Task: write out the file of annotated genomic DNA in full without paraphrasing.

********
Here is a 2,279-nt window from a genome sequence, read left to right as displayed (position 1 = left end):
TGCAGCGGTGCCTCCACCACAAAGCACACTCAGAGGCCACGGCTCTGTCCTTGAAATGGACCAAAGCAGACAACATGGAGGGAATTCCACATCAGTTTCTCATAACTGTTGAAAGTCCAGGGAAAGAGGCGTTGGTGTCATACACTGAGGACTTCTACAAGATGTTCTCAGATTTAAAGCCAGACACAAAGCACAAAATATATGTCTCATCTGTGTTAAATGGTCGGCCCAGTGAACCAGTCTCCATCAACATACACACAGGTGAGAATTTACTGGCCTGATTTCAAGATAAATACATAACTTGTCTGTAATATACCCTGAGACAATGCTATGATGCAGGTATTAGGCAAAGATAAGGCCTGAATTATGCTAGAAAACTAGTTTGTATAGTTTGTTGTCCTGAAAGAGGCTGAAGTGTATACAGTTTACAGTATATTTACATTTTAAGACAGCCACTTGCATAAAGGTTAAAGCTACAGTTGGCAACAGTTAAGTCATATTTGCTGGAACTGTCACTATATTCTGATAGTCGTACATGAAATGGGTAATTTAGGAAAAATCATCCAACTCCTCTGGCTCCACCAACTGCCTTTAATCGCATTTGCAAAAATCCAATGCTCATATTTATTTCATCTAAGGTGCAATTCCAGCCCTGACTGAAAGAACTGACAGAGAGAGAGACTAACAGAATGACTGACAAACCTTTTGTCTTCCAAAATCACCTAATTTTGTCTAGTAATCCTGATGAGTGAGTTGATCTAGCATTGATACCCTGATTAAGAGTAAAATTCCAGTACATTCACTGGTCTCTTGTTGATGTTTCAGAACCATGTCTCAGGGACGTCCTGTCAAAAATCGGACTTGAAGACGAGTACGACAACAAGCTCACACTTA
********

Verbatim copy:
Here is a 2,279-nt window from a genome sequence, read left to right as displayed (position 1 = left end):
TGCAGCGGTGCCTCCACCACAAAGCACACTCAGAGGCCACGGCTCTGTCCTTGAAATGGACCAAAGCAGACAACATGGAGGGAATTCCACATCAGTTTCTCATAACTGTTGAAAGTCCAGGGAAAGAGGCGTTGGTGTCATACACTGAGGACTTCTACAAGATGTTCTCAGATTTAAAGCCAGACACAAAGCACAAAATATATGTCTCATCTGTGTTAAATGGTCGGCCCAGTGAACCAGTCTCCATCAACATACACACAGGTGAGAATTTACTGGCCTGATTTCAAGATAAATACATAACTTGTCTGTAATATACCCTGAGACAATGCTATGATGCAGGTATTAGGCAAAGATAAGGCCTGAATTATGCTAGAAAACTAGTTTGTATAGTTTGTTGTCCTGAAAGAGGCTGAAGTGTATACAGTTTACAGTATATTTACATTTTAAGACAGCCACTTGCATAAAGGTTAAAGCTACAGTTGGCAACAGTTAAGTCATATTTGCTGGAACTGTCACTATATTCTGATAGTCGTACATGAAATGGGTAATTTAGGAAAAATCATCCAACTCCTCTGGCTCCACCAACTGCCTTTAATCGCATTTGCAAAAATCCAATGCTCATATTTATTTCATCTAAGGTGCAATTCCAGCCCTGACTGAAAGAACTGACAGAGAGAGAGACTAACAGAATGACTGACAAACCTTTTGTCTTCCAAAATCACCTAATTTTGTCTAGTAATCCTGATGAGTGAGTTGATCTAGCATTGATACCCTGATTAAGAGTAAAATTCCAGTACATTCACTGGTCTCTTGTTGATGTTTCAGAACCATGTCTCAGGGACGTCCTGTCAAAAATCGGACTTGAAGACGAGTACGACAACAAGCTCACACTTA